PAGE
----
B9 Electronics: The Inside Story Part 3 – Leg, Hip & Waist

OK, fair warning now… the further we go up, the more complicated the electronics become… sort of…Again, this is what I did. There are several ways to “skin a cat” and this is one of them……
My hip section moves up and down to simulate a power failure from a power pack pull out as well as to bow to pick things up, address royalty, etc. The motor to rotate the torso is also located in the hip section. This is a departure from Mike Joyce’s replica robot where the waist rotation motor is actualy inside the torso. The motors used for both the hip and waist rotation is the Dewert 24v motors. Each one is controlled by a Vantec RET 411P single motor controller. These plug in to the RC receiver. I fused each RET 411p to protect it from any overload or spike from the batteries, etc. The manual for the RET 411P is located on the Vantec web site at http://www.vantec.com/retman98d.pdf. It is a very straight forward wiring procedure where the positive and negative leads of the motor are connected to the white and gray wires of the vantec controller. The black and orange wires go to the positive and negative leads of the battery. Note where the switch goes. I will use one of the switches inside of the programming bay to control hip and waist rotation. By switching them off I could save on battery power consumption and also serve as a safety control mechanism if I wanted to limit movement of my robot.

Waist Plate, Donut and support rings

Building a fully mobile robot has some challenges that static robot builders do not usually have to deal with. For example, the donut (a fiberglass ring that sits between the torso and the waist plate) has to be able to withstand the impact of bumps and jolts of a greater magnitude and for longer periods of time than a stationary robot or it will split or crack. In addition, my donut is connected to the torso and will disconect at the waist plate. I have designed my robot to disconnect from the lower portion of the donut to the waist plate by a twist lock method. I have seen other builders make the donut secured on the waist plate and the torso seperates from the upper part of the donut via screws from the inside of the torso via the side vents. What I have below are a few pictures of the underside of the donut. Look carefully at the grooved “twist lock slots” on the donut.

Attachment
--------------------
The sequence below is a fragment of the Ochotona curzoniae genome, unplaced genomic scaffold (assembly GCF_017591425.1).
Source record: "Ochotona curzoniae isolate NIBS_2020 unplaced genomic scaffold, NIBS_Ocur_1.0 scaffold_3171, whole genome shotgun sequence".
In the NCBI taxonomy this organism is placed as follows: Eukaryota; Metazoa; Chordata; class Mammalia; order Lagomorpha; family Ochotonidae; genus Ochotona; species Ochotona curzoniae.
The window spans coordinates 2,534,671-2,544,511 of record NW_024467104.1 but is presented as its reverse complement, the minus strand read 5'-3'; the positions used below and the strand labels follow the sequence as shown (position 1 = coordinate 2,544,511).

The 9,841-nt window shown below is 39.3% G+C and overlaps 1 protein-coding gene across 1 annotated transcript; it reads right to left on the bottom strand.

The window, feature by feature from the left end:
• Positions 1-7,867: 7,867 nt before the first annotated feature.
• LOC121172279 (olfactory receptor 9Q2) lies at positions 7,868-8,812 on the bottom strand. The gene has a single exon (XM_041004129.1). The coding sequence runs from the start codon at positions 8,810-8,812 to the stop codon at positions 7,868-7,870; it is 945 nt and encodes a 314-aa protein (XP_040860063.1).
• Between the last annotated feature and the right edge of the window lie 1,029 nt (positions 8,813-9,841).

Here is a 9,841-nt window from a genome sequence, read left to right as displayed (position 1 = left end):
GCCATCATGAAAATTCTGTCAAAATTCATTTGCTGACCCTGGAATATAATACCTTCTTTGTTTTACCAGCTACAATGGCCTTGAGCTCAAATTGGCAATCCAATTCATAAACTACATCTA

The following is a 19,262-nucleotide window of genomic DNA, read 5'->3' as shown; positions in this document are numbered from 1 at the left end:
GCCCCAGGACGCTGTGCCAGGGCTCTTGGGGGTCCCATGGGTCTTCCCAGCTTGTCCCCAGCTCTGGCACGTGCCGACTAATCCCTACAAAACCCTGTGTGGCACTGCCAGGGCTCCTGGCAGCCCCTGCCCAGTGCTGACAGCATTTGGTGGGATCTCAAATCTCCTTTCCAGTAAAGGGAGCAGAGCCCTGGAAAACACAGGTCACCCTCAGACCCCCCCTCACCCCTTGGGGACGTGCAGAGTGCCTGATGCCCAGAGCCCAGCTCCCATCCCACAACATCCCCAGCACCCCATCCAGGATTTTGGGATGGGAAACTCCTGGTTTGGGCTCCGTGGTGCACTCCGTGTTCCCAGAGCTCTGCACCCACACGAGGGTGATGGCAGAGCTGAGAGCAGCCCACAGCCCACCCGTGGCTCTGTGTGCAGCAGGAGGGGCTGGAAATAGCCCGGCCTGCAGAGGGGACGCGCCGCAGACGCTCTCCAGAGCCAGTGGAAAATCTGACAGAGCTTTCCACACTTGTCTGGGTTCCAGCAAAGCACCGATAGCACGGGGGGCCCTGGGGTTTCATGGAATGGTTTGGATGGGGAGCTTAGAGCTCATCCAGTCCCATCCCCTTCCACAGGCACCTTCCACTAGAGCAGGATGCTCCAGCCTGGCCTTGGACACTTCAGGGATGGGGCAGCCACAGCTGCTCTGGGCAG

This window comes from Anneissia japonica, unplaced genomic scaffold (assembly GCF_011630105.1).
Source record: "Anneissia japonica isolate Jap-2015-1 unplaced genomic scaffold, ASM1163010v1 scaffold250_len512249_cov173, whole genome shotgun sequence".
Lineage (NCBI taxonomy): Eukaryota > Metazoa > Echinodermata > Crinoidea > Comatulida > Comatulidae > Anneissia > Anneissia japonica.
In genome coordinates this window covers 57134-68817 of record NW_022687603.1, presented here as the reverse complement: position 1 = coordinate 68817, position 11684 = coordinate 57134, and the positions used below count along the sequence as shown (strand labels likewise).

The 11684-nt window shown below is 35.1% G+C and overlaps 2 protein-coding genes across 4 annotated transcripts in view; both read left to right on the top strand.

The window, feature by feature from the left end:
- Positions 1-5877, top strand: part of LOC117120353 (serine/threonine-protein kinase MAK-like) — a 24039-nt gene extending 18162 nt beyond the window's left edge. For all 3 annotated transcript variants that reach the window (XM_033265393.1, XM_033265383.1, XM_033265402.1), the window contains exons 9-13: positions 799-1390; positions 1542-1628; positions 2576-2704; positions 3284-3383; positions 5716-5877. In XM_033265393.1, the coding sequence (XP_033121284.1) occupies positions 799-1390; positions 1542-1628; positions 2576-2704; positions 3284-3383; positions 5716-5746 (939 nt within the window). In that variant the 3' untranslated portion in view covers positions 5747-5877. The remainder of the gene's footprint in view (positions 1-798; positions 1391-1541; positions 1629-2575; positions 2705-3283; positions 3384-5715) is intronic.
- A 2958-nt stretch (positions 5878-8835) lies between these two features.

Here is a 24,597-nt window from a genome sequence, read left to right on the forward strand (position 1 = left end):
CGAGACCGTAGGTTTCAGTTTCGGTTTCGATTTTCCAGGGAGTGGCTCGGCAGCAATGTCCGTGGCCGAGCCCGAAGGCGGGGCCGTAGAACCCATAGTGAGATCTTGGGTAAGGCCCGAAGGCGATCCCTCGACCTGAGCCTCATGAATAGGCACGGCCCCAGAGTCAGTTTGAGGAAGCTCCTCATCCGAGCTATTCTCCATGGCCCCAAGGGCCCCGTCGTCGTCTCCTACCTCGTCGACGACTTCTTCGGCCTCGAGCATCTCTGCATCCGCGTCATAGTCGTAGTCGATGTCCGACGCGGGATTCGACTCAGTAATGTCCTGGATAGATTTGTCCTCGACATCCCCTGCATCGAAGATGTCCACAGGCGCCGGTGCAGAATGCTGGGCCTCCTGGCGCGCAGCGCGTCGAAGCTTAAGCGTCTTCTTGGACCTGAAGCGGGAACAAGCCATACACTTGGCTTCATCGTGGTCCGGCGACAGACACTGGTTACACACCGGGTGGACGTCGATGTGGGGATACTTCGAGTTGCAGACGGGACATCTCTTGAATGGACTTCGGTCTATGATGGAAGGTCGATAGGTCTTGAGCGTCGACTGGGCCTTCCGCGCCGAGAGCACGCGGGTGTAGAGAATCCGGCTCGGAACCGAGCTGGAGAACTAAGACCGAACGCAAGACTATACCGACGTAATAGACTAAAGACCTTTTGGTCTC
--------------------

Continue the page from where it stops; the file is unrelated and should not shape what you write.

To handle this situation, James (my machinist) came up with a way to insert a large delrin ring inside the donut that would mate with the delrin twist lock plates to provide compression support to prevent the donut from being crushed. Standard aluminum spacers would not provide adequate/contiguous support for the donut. I would of made a titanium donut If weight and cost wasn’t an issue.

B9 going on a diet!

After I had the realization that my B9 was becoming a porker I decided to put him on a diet. A drastic diet!! I had James (my machinist) lighten the entire endoskeleton. Every rail, plate and bar was lightened. Every nut that could be removed was removed and threaded into the structure that could support it. Below are the before and after pictures of my “aluminum liposuction procedures”. It is beautiful isnt it?! Too bad it will be covered up with silicon rubber.


Weighing In

OK, what you see before you is the complete lower assembly (well I have my side plates off currently) of my B9. I am very proud of this. It was a lot of work (and money) to get to this point. But like the man said, a B9 is never truly finished until I say it is (ahem…or maybe the wife has a say in it???) Anyhow, I decided to put him on a scale. WOW … what a surprise! From the waist down he was 300 lbs. For comparison, Mike Joyce’s entire replica robot weighs in at approximately 275. That presents a huge problem for me.
With a projected weight of my robot now at over 400 lbs the current motors will not perform very well so that means I need to redesign the drive section with more powerful motors and that means just 1 thing ……. you guessed it, bigger; more powerful motors need bigger or more batteries. So I am changing the electrical system from a 12V system to a 24V system.
I will also have to redo the drive section and try to lighten all metal surfaces as much as possible. This will not be cheap….